Sunday, May 17. Tickets are $15 for adults, $12 for students & seniors.

Saturday night at the Levitt Shell in Overton Park, New Ballet Ensemble teams up with the Memphis Symphony Orchestra to revive its critically acclaimed "Harlem." You can read all the details here, in a piece I wrote for Memphis Magazine's 901 Blog. Best of all, it's absolutely free. And coolers are welcom. 

Monday, April 27, 2015

Voices of the South Launches the Mid-South Writer's Lab

Posted By on Mon, Apr 27, 2015 at 5:05 PM

Voices of the South
  • Voices of the South

For 20-years Voices of the South has served up new plays with a distinct Delta drawl. Now the scrappy little company is entering into its third decade with a renewed commitment to the cultivation of new work.

And here's the nifty thing. Because VOTS specializes in narrative performance, they aren't only interested in traditional plays and playwrights. They are also interested in developing work by poets, songwriters, and prose-makers who are interested of seeing their work developed in a theatrical context.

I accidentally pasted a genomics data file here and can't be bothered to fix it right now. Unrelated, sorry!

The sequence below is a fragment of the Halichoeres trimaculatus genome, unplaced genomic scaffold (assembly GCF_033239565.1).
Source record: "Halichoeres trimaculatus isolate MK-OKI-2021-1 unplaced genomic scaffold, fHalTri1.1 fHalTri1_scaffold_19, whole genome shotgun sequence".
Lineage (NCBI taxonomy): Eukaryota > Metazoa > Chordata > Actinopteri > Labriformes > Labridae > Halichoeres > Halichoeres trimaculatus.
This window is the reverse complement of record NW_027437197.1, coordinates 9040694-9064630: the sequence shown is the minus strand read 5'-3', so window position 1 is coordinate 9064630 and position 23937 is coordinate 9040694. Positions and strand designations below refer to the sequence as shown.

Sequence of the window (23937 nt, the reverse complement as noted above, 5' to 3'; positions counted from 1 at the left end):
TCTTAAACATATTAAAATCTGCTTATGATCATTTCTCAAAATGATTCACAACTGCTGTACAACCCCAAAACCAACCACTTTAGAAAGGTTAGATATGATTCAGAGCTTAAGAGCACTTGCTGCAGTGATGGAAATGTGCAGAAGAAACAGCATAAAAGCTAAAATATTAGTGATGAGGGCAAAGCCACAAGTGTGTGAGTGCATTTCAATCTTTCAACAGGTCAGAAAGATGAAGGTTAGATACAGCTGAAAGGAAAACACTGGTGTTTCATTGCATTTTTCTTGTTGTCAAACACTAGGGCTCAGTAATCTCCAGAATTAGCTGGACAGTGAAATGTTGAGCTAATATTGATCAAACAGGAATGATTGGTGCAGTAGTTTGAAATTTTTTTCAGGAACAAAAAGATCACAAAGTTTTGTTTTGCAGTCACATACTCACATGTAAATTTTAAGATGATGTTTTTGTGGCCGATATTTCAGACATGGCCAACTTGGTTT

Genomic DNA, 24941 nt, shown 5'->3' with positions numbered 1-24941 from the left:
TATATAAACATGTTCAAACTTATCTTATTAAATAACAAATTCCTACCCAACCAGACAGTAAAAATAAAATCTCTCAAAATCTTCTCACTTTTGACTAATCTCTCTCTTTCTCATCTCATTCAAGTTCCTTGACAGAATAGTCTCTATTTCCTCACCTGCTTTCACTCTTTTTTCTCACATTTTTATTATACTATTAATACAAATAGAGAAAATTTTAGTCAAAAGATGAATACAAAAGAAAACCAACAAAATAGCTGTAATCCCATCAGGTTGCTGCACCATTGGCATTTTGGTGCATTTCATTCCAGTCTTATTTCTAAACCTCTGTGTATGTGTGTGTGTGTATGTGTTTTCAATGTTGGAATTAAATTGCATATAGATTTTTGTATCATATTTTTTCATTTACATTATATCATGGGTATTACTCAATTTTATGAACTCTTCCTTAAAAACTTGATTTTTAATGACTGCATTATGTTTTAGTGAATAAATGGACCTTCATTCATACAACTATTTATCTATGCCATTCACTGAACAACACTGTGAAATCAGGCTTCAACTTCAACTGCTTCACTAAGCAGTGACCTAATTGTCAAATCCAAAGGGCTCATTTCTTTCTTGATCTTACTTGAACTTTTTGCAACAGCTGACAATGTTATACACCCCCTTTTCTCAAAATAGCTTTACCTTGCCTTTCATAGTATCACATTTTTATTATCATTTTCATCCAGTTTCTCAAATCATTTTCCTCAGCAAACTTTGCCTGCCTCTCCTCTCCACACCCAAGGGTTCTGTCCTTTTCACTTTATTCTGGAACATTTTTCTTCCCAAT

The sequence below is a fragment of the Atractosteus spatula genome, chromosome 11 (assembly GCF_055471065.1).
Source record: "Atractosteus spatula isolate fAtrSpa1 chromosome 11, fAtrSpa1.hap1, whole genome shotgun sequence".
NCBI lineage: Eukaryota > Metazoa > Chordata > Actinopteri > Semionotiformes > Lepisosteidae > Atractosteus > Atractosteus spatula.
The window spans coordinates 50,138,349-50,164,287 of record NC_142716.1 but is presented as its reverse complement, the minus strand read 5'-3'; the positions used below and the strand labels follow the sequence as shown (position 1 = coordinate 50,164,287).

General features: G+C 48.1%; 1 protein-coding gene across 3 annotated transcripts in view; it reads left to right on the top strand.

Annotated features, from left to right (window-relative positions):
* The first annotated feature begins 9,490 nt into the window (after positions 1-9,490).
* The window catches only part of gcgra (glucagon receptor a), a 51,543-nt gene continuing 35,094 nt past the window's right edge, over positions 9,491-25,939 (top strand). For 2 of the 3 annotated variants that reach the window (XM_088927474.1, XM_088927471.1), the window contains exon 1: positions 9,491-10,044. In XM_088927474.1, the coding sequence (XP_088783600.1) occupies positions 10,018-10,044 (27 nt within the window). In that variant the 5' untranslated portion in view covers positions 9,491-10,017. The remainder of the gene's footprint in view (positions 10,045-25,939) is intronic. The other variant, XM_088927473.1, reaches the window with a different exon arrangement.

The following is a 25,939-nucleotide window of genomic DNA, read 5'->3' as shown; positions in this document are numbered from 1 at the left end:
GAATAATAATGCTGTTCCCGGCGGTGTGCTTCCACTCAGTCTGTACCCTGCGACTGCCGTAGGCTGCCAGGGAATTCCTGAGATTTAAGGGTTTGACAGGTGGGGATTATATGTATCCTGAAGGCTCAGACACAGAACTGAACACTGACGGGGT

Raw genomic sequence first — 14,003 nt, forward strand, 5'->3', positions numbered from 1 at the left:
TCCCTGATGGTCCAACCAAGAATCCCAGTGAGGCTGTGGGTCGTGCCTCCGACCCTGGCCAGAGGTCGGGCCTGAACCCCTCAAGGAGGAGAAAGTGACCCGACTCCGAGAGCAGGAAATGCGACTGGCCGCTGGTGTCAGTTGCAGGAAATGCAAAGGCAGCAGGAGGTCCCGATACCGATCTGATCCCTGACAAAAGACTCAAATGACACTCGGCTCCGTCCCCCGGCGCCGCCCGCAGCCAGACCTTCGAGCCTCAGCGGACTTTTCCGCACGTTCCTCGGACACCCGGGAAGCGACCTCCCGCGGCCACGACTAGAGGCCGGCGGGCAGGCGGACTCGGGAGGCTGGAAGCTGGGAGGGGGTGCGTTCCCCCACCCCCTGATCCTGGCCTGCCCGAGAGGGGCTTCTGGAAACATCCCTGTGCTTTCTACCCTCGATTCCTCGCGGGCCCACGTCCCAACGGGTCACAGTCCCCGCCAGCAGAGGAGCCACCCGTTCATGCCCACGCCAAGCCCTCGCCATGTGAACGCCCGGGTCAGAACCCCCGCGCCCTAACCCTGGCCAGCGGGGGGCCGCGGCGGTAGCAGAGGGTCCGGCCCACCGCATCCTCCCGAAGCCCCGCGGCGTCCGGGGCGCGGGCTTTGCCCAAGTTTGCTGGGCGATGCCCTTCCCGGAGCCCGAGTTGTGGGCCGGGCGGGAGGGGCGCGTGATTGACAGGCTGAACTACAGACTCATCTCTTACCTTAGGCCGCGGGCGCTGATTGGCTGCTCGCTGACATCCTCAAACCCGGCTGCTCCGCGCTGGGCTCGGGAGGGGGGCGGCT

The Mid-South Writer's Lab is being described as an incubator that will provide artists with space, feedback, actors and workshop opportunities. 

And a $200 stipend.




11169979_10153278661129803_2978822094144671073_n-1.jpg

Tennessee Shakespeare Announces New Musical Series

Posted By on Mon, Apr 27, 2015 at 2:43 PM

Rosemary Clooney
  • Rosemary Clooney

Good news for anybody interested in sampling tomorrow's musical theater today. 

Tennessee Shakespeare Company
is partnering with the University of Memphis' Department of Theatre and Dance to present Showplace Memphis: Musical Works in Progress. Showplace Memphis is a new musicals series. It's sponsored in part by Broadway licensing company, Theatrical Rights Worldwide (TRW), and will give regional audiences access to new Broadway-bound musicals in various stages of development.

Readings will be staged at the U of M featuring professional casts. 

According to press materials each each musical will be played and sung in its entirety and audiences will be able to interact with the actors and creators immediately following the readings.  

Showcase Memphis Schedule of Musical Readings: